In that election he defeated incumbent Robert Gardiner and two other candidates in a landslide victory. Quelch stood for re-election for a second term in office in the 1940 Canadian federal election. He just barely retained his seat winning by a plurality of 27 votes, one of the closest contests in that election defeating Liberal candidate Arthur Day, whom he had previously faced in 1935.
Quelch was re-elected to his 3rd term in the 1945 Canadian federal election by a much more comfortable margin, and was re-elected to a 4th term in the 1949 Canadian federal election.
In 1950 Quelch was appointed by Liberal Prime Minister Louis Saint Laurent to serve as one of six members from all parties as a Parliamentary adviser to the Canadian staff to the United Nations Assembly. He was re-elected to his 5th term in office in the 1953 Canadian federal election.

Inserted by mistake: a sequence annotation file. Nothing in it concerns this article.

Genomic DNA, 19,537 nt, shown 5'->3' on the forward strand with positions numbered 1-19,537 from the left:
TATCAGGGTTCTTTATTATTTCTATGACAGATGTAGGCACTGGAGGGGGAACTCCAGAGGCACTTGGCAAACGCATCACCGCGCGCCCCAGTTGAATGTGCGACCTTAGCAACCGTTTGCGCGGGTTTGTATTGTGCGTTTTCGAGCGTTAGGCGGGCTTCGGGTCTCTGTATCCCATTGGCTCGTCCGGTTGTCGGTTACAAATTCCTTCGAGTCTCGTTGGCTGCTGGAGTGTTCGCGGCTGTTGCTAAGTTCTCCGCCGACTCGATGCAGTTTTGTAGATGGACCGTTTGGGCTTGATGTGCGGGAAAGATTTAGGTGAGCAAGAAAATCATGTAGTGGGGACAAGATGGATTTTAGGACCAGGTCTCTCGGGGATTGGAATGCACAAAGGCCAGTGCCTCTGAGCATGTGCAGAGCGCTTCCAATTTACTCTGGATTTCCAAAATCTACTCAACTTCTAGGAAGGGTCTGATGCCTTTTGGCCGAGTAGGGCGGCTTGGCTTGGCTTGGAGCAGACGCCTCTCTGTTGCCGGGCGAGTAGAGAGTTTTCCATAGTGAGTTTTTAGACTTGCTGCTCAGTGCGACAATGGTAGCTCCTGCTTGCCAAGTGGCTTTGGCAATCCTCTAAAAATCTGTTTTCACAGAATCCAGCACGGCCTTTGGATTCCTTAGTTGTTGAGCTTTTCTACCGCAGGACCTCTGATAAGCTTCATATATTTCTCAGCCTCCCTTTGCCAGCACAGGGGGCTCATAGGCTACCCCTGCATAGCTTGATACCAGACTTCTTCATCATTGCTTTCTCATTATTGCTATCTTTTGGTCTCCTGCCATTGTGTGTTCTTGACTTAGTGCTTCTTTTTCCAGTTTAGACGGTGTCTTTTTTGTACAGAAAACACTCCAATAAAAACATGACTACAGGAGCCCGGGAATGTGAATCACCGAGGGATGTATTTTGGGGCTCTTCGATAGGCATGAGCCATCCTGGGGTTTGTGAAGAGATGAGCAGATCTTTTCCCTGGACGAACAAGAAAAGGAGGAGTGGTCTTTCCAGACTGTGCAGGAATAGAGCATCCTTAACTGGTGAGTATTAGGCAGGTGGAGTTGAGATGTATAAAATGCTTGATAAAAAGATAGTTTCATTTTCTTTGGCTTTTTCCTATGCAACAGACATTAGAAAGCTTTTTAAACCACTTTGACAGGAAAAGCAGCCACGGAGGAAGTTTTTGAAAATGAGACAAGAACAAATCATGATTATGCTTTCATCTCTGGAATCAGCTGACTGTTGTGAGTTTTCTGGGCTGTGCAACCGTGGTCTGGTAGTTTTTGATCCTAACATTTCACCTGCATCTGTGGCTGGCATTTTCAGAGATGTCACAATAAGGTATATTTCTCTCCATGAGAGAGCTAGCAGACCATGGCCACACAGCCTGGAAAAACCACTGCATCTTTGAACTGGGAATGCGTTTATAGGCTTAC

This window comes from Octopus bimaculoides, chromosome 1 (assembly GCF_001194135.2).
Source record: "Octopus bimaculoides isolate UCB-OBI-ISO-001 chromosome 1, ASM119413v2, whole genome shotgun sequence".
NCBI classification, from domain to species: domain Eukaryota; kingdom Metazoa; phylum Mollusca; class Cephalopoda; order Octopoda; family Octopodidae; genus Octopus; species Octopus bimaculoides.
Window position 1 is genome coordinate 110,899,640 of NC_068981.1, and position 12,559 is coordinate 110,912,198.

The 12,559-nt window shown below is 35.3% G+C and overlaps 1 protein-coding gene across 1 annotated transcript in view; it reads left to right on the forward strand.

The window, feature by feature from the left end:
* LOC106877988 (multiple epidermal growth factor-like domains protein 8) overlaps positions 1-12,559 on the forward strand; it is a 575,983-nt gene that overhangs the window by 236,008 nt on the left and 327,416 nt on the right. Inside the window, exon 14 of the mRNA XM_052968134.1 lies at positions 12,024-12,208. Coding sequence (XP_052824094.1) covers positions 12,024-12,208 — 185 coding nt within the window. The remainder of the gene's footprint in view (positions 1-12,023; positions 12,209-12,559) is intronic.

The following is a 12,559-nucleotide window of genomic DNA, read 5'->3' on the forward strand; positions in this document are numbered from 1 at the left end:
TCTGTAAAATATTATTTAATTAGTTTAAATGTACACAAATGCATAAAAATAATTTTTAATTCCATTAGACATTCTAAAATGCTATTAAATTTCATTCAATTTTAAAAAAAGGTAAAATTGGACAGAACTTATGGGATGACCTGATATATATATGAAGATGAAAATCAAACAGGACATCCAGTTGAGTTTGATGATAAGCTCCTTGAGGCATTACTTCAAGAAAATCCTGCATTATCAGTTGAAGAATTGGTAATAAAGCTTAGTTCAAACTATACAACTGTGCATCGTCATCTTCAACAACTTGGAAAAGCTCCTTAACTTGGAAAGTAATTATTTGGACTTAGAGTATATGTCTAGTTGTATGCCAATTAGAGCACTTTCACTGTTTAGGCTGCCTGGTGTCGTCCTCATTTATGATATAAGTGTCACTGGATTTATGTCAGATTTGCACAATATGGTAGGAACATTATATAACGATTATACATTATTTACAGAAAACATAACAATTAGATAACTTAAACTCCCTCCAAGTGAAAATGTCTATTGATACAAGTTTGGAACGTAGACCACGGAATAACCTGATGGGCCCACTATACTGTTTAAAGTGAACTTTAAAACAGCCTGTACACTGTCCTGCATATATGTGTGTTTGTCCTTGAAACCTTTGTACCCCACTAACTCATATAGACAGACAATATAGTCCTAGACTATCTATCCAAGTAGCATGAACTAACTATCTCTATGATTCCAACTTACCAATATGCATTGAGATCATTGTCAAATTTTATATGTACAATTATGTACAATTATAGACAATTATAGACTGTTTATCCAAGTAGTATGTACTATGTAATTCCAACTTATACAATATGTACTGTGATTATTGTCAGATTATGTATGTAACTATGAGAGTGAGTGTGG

In that election he once again faced and defeated Liberal candidate Arthur Day for the 3rd time in another close election. Over his 23 years of service in the Canadian House of Commons he served as critic for finance, agriculture and fisheries.
Quelch died of pneumonia in September 1975, but an oversight occurred and no tribute was paid to him as was custom with deceased former members from the Canadian House of Commons.
Victor Quelch"s great-granddaughter was working for Mr. Chatters at the time and she wrote the tribute read by Mr.